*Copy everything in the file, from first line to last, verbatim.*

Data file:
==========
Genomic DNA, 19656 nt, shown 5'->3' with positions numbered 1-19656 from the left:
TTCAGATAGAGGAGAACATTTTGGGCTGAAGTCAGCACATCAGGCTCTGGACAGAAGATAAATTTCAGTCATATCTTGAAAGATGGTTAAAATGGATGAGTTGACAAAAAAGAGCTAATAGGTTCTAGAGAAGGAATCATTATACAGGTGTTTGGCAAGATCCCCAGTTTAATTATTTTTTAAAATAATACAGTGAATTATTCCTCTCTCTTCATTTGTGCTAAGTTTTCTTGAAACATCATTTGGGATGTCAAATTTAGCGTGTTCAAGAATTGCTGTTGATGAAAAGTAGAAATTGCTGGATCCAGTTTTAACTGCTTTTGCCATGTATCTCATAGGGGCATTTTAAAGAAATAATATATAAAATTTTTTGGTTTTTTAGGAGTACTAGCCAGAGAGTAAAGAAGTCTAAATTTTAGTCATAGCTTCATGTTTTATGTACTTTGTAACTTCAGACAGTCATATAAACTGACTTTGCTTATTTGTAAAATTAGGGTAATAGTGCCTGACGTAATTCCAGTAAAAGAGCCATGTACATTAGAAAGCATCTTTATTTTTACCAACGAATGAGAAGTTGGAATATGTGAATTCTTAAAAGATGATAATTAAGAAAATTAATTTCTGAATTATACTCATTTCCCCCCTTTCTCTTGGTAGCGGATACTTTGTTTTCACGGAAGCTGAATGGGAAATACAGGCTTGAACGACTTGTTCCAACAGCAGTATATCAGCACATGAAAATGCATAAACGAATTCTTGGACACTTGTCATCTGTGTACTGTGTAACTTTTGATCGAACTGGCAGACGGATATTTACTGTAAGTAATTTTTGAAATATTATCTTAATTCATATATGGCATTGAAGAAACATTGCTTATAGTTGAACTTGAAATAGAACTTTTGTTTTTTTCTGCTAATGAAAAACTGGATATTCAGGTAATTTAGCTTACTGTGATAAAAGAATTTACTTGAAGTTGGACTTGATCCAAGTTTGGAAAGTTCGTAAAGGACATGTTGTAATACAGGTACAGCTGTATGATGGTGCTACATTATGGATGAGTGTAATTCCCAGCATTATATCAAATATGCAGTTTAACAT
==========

Genomic DNA, 19656 nt, shown 5'->3' with positions numbered 1-19656 from the left:
TTCAGATAGAGGAGAACATTTTGGGCTGAAGTCAGCACATCAGGCTCTGGACAGAAGATAAATTTCAGTCATATCTTGAAAGATGGTTAAAATGGATGAGTTGACAAAAAAGAGCTAATAGGTTCTAGAGAAGGAATCATTATACAGGTGTTTGGCAAGATCCCCAGTTTAATTATTTTTTAAAATAATACAGTGAATTATTCCTCTCTCTTCATTTGTGCTAAGTTTTCTTGAAACATCATTTGGGATGTCAAATTTAGCGTGTTCAAGAATTGCTGTTGATGAAAAGTAGAAATTGCTGGATCCAGTTTTAACTGCTTTTGCCATGTATCTCATAGGGGCATTTTAAAGAAATAATATATAAAATTTTTTGGTTTTTTAGGAGTACTAGCCAGAGAGTAAAGAAGTCTAAATTTTAGTCATAGCTTCATGTTTTATGTACTTTGTAACTTCAGACAGTCATATAAACTGACTTTGCTTATTTGTAAAATTAGGGTAATAGTGCCTGACGTAATTCCAGTAAAAGAGCCATGTACATTAGAAAGCATCTTTATTTTTACCAACGAATGAGAAGTTGGAATATGTGAATTCTTAAAAGATGATAATTAAGAAAATTAATTTCTGAATTATACTCATTTCCCCCCTTTCTCTTGGTAGCGGATACTTTGTTTTCACGGAAGCTGAATGGGAAATACAGGCTTGAACGACTTGTTCCAACAGCAGTATATCAGCACATGAAAATGCATAAACGAATTCTTGGACACTTGTCATCTGTGTACTGTGTAACTTTTGATCGAACTGGCAGACGGATATTTACTGTAAGTAATTTTTGAAATATTATCTTAATTCATATATGGCATTGAAGAAACATTGCTTATAGTTGAACTTGAAATAGAACTTTTGTTTTTTTCTGCTAATGAAAAACTGGATATTCAGGTAATTTAGCTTACTGTGATAAAAGAATTTACTTGAAGTTGGACTTGATCCAAGTTTGGAAAGTTCGTAAAGGACATGTTGTAATACAGGTACAGCTGTATGATGGTGCTACATTATGGATGAGTGTAATTCCCAGCATTATATCAAATATGCAGTTTAACAT